They have set a deadline of Friday for the Government to offer a solution to the licences stand-off or start blockades of Calais, Dunkirk and the Channel Tunnel which could throttle the flow of goods across the Channel.
Benoît Firmin, of the Hauts de France fishing committee, stressed that blockades, if they go ahead, are set to be more widespread than previous protests.
On the impact on Christmas supplies, he told the BBC: ”We haven’t even blocked yet and already there’s a lack of food, petrol and staff (in the UK).
“Are we going to make things worse? Maybe, but there’s a lot of frustration among the community, so fair enough.”
Laurent Merlin, whose boat is based at Boulogne-sur-Mer and whose family had until Brexit fished in British waters for 25 years, added that fishermen were waiting until Friday but would then start to retaliate.
“We will create as much disruption as we can by blocking primary goods, the things Britain needs the most,” he warned.
“We saw the gas shortage. We will try to create another shortage of something else.
“We are ready to block everything, Calais, Dunkirk, the Channel Tunnel.”
The threat from French fishermen came as relations between France and Britain have hit a recent low with the fresh Brexit bust-up over the Northern Ireland Protocol and a row over the UK/US deal with Australia on a fleet of nuclear-powered submarines which meant a contract with a French manufacturer of conventionally-powered submarines was ditched.
Shipping and retail bosses in Britain are also already warning that supply chain problems are likely to mean a shortage of some toys and other goods in Britain this Christmas, and advising families not to leave their festive season buying until the last minute.
Rishi Sunak sought to allay worries, insisting there would be a “good amount of Christmas presents available” this year despite the transport issues.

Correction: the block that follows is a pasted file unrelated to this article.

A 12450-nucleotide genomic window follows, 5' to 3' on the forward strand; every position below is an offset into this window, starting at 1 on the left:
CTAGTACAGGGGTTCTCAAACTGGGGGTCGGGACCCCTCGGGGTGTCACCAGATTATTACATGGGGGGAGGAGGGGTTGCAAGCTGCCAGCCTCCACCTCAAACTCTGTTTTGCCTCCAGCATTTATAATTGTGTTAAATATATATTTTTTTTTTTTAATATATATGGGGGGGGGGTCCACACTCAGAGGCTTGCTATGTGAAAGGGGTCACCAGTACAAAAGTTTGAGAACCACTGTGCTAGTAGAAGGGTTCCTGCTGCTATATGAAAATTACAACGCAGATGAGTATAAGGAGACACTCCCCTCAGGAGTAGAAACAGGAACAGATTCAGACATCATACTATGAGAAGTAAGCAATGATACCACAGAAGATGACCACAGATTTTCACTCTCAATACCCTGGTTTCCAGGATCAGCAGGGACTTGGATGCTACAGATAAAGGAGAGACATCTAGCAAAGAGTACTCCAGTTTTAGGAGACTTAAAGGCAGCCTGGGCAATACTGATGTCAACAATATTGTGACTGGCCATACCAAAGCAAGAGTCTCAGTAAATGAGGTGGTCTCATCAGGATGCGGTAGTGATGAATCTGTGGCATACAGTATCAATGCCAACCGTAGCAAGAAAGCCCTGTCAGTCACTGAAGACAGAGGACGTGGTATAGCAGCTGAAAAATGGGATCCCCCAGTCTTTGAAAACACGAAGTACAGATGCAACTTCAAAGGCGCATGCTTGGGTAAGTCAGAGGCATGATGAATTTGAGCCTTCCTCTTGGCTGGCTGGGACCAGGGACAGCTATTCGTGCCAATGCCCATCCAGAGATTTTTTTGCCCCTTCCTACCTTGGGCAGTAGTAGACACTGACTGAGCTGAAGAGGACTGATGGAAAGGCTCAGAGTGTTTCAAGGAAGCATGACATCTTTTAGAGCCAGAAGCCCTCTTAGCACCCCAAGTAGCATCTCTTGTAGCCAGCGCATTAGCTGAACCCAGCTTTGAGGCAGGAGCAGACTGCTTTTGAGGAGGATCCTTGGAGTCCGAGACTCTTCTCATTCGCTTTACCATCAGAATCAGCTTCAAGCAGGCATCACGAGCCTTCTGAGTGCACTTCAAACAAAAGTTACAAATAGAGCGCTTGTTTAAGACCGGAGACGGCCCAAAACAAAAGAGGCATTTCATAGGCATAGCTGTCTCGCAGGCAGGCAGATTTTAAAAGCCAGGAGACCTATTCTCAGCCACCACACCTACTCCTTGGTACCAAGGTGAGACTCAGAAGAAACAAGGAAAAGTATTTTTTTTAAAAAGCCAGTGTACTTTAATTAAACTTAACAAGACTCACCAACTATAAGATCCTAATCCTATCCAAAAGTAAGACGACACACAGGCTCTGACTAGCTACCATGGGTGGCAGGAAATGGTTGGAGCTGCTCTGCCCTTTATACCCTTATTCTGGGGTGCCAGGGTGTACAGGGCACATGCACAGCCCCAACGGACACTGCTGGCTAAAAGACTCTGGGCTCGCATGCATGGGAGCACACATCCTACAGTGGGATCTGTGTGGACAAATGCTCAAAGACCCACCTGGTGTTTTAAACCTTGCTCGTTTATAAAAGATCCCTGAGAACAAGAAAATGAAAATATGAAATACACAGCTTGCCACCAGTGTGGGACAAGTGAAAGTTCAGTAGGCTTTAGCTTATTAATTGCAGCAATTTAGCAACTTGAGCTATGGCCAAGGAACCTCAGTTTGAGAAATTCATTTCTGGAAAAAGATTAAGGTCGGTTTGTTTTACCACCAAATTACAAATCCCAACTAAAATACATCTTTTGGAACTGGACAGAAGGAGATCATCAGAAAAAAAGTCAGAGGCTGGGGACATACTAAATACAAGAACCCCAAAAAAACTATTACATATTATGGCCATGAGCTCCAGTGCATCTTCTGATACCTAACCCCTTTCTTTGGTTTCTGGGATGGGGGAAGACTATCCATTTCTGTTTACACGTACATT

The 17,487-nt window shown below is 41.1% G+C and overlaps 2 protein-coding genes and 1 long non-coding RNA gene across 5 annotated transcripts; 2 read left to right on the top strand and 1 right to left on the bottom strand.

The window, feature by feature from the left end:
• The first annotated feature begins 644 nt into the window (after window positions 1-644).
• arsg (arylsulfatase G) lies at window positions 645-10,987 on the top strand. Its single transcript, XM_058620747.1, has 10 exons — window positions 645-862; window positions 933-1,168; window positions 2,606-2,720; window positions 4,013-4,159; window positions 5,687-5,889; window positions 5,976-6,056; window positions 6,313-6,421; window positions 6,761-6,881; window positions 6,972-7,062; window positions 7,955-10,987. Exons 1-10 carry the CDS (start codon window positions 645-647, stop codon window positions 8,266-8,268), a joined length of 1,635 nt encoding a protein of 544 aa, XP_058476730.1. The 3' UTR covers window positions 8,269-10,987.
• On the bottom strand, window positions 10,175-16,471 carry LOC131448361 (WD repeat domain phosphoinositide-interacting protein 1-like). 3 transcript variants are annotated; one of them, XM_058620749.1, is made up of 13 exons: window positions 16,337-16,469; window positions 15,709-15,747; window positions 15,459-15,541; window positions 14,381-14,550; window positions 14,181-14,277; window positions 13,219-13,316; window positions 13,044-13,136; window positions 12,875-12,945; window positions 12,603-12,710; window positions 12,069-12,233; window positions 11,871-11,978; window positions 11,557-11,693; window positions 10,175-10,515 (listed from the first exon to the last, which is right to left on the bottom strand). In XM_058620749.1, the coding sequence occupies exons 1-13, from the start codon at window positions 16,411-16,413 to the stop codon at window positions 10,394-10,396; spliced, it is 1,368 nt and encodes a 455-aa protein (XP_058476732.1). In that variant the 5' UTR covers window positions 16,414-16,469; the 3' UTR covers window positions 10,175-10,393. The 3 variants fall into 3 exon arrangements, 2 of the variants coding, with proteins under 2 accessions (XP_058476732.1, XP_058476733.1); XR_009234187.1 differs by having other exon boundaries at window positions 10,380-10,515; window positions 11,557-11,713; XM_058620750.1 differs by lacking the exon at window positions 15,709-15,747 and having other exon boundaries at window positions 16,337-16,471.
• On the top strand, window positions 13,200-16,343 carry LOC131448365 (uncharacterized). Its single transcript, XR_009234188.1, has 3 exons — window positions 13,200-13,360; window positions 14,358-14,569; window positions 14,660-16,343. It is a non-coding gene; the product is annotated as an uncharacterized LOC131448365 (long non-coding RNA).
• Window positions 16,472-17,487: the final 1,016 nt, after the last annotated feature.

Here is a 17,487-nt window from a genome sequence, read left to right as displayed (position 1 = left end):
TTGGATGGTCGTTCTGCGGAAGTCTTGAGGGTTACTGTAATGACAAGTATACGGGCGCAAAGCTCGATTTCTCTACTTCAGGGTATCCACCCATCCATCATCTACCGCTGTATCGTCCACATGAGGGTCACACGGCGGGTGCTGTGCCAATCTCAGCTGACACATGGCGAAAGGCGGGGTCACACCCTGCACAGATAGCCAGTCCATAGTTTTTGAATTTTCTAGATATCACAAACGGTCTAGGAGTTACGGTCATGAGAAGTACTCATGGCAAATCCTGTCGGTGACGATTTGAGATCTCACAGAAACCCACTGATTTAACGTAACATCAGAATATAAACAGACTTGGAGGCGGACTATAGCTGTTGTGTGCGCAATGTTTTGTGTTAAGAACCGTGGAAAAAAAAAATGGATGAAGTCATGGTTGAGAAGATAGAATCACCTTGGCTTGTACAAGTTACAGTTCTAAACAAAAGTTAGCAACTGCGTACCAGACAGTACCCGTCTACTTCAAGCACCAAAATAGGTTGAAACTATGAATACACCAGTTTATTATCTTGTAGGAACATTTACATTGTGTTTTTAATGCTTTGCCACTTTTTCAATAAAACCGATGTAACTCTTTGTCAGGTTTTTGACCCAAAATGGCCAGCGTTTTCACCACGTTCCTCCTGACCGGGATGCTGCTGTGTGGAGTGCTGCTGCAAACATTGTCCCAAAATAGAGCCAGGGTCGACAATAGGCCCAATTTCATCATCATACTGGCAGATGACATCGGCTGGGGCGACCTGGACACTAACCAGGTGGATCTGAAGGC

The Chancellor on Wednesday met fellow finance ministers from the G7 group of leading world economies, the US, UK, Germany, France, Italy, Japan and Canada, and they agreed to work more closely to solve the supply chain crisis.
Speaking to the BBC in Washington DC, the Chancellor said: “We’re doing absolutely everything we can to mitigate some of these challenges.
“They are global in nature so we can’t fix every single problem but I feel confident there will be good provision of goods for everybody.
“I’m confident there will be a good amount of Christmas presents available for everyone to buy.”
Retailers have expressed fears ongoing supply chain problems will result in higher prices and empty shelves into December, but the chief executive of the UK Major Ports Group said supply chains were “robust” and “there’s no need to panic”.
A build-up of cargo in Felixstowe has led to shipping company Maersk opting to divert vessels away from the Suffolk port, while similar logjams have been seen elsewhere in the world including in the US.
Mr Sunak chaired a meeting of finance ministers on Wednesday as the International Monetary Fund and World Bank convene in the US capital.
The Treasury said Mr Sunak told the meeting of the “importance of global co-operation to ensure that supply chains are more resilient as the world emerges from the pandemic”.
Speaking after the meeting, the Chancellor said: “Supply chain issues are being felt globally – and finance leaders from around the globe must collaborate to address our shared challenges.
“Today we have collectively agreed to work closely over the coming months – and together we will build a strong and resilient recovery.”
However, many households in the UK face a winter cost-of-living crisis with soaring energy bills, higher inflation, the axing of the £20 pandemic uplift in Universal Credit, and looming National Insurance rises in the spring.